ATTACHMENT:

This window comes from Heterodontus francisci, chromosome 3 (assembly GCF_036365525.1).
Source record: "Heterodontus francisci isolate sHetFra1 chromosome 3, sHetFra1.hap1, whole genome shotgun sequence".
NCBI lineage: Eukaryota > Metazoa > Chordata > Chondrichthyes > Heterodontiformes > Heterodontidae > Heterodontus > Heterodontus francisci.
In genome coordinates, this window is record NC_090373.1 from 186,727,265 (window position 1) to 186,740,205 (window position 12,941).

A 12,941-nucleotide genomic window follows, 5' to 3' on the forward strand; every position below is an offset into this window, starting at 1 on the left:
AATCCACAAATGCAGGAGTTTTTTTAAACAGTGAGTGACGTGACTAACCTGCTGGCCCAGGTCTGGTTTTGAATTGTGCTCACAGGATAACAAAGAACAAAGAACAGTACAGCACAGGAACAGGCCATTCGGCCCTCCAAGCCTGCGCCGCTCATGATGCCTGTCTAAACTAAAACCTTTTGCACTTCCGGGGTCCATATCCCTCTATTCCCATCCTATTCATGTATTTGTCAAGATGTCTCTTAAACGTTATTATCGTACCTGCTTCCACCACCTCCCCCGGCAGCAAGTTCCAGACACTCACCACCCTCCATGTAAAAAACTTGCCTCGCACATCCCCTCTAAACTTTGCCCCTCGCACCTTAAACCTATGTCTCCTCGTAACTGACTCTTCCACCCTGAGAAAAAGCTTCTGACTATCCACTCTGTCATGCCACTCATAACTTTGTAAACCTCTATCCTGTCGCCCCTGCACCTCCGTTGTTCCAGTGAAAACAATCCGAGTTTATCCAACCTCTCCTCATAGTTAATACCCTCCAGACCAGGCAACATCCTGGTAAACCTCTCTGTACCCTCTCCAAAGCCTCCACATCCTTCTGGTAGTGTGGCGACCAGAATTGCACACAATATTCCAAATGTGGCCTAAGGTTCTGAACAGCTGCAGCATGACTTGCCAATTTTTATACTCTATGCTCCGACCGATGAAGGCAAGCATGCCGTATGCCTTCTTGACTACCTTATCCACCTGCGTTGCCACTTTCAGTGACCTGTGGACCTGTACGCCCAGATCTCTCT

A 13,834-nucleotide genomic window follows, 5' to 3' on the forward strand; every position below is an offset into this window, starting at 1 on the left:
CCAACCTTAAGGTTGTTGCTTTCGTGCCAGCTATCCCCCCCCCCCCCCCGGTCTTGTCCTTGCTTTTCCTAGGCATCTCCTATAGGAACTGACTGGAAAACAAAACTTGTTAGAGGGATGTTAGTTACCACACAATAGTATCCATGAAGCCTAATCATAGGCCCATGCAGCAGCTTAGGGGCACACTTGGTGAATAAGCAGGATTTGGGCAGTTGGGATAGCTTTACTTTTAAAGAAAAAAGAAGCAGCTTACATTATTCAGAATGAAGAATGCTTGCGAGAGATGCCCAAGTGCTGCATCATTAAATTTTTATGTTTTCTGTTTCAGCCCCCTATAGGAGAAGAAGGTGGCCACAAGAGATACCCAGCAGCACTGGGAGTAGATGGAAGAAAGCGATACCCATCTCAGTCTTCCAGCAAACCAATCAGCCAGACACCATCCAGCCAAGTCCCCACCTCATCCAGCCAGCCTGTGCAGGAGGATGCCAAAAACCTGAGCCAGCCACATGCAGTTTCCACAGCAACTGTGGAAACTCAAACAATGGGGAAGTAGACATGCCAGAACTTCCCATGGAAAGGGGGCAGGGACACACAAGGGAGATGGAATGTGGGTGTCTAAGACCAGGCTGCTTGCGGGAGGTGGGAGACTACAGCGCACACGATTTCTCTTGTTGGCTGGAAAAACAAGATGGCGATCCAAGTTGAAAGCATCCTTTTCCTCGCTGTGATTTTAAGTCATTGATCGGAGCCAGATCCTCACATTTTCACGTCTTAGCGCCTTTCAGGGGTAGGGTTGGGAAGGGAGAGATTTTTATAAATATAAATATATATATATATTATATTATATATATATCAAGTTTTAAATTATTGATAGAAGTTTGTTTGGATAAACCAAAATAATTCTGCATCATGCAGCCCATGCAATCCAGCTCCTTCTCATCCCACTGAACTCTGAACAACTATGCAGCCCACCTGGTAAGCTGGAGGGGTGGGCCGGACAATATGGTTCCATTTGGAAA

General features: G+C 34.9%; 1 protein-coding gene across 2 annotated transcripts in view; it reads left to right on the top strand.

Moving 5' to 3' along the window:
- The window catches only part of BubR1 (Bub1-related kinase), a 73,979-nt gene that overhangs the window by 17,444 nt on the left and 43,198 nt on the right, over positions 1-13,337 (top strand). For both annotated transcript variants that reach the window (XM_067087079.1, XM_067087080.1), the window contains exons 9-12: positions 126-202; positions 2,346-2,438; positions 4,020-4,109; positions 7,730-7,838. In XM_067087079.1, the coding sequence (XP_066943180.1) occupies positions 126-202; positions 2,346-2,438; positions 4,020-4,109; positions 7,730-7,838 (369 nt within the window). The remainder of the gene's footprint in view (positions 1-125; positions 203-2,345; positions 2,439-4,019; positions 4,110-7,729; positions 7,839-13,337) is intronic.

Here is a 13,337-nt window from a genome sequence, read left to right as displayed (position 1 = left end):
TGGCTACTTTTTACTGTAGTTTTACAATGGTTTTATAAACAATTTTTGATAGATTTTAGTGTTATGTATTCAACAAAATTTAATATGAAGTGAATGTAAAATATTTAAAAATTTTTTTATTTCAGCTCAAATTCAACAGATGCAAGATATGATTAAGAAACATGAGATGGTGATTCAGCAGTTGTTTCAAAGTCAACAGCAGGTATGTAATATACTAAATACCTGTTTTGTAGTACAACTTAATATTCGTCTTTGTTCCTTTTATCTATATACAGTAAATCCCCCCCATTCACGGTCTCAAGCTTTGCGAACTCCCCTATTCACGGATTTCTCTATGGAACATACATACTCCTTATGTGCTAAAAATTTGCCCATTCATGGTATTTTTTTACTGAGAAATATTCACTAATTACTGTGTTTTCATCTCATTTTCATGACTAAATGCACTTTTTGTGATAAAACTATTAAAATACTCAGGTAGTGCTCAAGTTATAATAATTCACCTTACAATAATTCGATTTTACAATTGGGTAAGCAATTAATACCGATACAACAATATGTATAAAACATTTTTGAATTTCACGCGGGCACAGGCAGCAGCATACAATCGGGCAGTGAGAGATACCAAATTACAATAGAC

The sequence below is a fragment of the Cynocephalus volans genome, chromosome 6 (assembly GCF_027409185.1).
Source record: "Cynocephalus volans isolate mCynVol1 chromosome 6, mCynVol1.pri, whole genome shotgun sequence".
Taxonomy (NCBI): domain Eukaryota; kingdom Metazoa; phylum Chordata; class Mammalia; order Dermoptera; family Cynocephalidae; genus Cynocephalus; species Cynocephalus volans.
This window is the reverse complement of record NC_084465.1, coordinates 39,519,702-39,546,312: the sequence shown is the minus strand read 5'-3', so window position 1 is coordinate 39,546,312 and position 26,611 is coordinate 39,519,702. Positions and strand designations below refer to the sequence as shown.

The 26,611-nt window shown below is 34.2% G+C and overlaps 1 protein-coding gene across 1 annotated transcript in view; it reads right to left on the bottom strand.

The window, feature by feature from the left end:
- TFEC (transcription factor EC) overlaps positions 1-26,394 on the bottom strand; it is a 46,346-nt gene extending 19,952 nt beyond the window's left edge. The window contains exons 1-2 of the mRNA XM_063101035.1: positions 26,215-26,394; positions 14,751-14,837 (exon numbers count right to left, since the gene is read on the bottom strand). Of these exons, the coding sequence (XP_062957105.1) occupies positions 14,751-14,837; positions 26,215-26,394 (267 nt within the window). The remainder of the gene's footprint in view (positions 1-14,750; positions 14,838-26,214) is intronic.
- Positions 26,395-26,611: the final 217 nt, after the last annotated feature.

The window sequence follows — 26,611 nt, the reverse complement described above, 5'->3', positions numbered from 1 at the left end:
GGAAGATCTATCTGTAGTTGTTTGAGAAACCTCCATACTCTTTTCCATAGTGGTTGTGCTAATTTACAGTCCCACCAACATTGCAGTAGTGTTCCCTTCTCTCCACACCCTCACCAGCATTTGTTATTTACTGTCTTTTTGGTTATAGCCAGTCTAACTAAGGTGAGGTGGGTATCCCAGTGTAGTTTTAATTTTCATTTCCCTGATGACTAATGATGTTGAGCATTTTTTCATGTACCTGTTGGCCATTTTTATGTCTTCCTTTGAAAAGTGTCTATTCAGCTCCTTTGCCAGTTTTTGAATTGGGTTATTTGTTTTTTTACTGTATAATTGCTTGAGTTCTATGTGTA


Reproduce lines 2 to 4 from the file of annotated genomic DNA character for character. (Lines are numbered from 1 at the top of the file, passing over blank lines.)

Source record: "Heterodontus francisci isolate sHetFra1 chromosome 3, sHetFra1.hap1, whole genome shotgun sequence".
NCBI lineage: Eukaryota > Metazoa > Chordata > Chondrichthyes > Heterodontiformes > Heterodontidae > Heterodontus > Heterodontus francisci.
In genome coordinates, this window is record NC_090373.1 from 186,727,265 (window position 1) to 186,740,205 (window position 12,941).